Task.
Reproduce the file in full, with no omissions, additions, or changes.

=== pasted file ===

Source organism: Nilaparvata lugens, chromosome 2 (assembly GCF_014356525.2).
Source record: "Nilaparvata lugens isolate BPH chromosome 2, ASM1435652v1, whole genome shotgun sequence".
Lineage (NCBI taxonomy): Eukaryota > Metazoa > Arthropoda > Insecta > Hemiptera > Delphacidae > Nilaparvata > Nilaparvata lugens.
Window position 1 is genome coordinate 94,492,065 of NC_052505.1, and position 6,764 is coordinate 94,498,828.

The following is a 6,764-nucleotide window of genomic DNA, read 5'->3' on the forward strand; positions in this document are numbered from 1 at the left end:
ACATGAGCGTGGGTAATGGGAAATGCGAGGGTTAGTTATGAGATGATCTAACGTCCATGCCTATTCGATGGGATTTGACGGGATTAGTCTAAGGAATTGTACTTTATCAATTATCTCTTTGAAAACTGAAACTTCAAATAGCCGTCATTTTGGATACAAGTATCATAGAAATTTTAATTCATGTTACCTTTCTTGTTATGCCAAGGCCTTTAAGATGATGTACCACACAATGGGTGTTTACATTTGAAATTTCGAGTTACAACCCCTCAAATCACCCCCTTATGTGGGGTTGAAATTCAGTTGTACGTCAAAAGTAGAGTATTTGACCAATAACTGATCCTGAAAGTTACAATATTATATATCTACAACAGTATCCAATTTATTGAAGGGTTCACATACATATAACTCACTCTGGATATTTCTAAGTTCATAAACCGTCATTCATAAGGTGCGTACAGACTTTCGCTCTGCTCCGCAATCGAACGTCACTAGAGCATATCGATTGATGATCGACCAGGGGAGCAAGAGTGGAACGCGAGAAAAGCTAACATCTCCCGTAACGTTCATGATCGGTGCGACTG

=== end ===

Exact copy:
Source organism: Nilaparvata lugens, chromosome 2 (assembly GCF_014356525.2).
Source record: "Nilaparvata lugens isolate BPH chromosome 2, ASM1435652v1, whole genome shotgun sequence".
Lineage (NCBI taxonomy): Eukaryota > Metazoa > Arthropoda > Insecta > Hemiptera > Delphacidae > Nilaparvata > Nilaparvata lugens.
Window position 1 is genome coordinate 94,492,065 of NC_052505.1, and position 6,764 is coordinate 94,498,828.

The following is a 6,764-nucleotide window of genomic DNA, read 5'->3' on the forward strand; positions in this document are numbered from 1 at the left end:
ACATGAGCGTGGGTAATGGGAAATGCGAGGGTTAGTTATGAGATGATCTAACGTCCATGCCTATTCGATGGGATTTGACGGGATTAGTCTAAGGAATTGTACTTTATCAATTATCTCTTTGAAAACTGAAACTTCAAATAGCCGTCATTTTGGATACAAGTATCATAGAAATTTTAATTCATGTTACCTTTCTTGTTATGCCAAGGCCTTTAAGATGATGTACCACACAATGGGTGTTTACATTTGAAATTTCGAGTTACAACCCCTCAAATCACCCCCTTATGTGGGGTTGAAATTCAGTTGTACGTCAAAAGTAGAGTATTTGACCAATAACTGATCCTGAAAGTTACAATATTATATATCTACAACAGTATCCAATTTATTGAAGGGTTCACATACATATAACTCACTCTGGATATTTCTAAGTTCATAAACCGTCATTCATAAGGTGCGTACAGACTTTCGCTCTGCTCCGCAATCGAACGTCACTAGAGCATATCGATTGATGATCGACCAGGGGAGCAAGAGTGGAACGCGAGAAAAGCTAACATCTCCCGTAACGTTCATGATCGGTGCGACTG